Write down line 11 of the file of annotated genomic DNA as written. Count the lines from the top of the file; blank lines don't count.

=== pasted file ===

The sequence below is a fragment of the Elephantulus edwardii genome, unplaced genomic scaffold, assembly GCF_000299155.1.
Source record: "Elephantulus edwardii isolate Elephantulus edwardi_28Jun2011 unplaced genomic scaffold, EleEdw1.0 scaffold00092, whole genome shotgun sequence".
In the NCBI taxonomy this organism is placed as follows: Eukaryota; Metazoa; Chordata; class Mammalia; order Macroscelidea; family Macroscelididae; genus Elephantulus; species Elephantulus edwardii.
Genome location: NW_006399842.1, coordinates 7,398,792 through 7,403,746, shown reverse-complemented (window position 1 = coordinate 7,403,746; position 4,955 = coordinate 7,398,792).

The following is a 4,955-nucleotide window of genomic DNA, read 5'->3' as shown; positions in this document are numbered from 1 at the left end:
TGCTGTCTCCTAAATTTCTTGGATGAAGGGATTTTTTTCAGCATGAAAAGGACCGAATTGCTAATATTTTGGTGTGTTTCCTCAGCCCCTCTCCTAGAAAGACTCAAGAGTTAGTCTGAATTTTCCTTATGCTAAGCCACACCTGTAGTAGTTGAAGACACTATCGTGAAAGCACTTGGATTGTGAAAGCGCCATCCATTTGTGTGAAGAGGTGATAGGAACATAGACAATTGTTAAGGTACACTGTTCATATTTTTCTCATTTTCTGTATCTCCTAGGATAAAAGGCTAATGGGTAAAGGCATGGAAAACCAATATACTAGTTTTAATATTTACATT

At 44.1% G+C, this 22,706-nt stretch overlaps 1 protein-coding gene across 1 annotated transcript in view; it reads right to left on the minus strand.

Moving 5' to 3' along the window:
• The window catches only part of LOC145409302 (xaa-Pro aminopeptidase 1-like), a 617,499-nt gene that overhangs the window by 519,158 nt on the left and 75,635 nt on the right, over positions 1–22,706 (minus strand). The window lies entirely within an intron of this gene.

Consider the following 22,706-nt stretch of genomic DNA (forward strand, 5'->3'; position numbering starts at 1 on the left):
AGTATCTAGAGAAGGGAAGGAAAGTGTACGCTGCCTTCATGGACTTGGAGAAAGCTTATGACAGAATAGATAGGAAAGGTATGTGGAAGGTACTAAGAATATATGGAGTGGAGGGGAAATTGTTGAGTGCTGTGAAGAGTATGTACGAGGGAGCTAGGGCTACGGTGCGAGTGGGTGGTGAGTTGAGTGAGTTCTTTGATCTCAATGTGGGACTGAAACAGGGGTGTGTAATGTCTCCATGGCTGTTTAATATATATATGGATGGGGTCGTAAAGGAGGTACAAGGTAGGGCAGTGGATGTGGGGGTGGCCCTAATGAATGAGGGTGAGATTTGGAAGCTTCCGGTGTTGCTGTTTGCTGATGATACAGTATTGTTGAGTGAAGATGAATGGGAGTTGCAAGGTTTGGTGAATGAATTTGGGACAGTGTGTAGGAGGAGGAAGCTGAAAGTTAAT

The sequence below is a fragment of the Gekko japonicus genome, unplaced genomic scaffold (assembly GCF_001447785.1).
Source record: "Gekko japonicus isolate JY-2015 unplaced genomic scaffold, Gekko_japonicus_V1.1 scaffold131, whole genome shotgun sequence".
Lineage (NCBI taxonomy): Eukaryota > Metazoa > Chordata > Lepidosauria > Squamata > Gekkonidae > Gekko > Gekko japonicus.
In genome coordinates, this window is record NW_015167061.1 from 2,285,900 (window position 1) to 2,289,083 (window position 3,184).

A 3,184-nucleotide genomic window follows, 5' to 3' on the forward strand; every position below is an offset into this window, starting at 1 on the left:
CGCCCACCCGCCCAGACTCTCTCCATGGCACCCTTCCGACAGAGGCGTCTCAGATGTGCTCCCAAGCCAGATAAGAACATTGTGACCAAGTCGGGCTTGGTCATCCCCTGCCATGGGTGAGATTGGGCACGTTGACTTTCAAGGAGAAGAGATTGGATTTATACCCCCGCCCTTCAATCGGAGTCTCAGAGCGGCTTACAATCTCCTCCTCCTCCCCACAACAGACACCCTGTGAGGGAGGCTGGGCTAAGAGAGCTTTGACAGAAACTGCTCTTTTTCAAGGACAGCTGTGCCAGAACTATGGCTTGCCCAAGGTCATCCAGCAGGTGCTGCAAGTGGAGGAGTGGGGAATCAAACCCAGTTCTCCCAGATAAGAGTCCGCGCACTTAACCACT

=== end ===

AGTATCTAGAGAAGGGAAGGAAAGTGTACGCTGCCTTCATGGACTTGGAGAAAGCTTATGACAGAATAGATAGGAAAGGTATGTGGAAGGTACTAAGAATATATGGAGTGGAGGGGAAATTGTTGAGTGCTGTGAAGAGTATGTACGAGGGAGCTAGGGCTACGGTGCGAGTGGGTGGTGAGTTGAGTGAGTTCTTTGATCTCAATGTGGGACTGAAACAGGGGTGTGTAATGTCTCCATGGCTGTTTAATATATATATGGATGGGGTCGTAAAGGAGGTACAAGGTAGGGCAGTGGATGTGGGGGTGGCCCTAATGAATGAGGGTGAGATTTGGAAGCTTCCGGTGTTGCTGTTTGCTGATGATACAGTATTGTTGAGTGAAGATGAATGGGAGTTGCAAGGTTTGGTGAATGAATTTGGGACAGTGTGTAGGAGGAGGAAGCTGAAAGTTAAT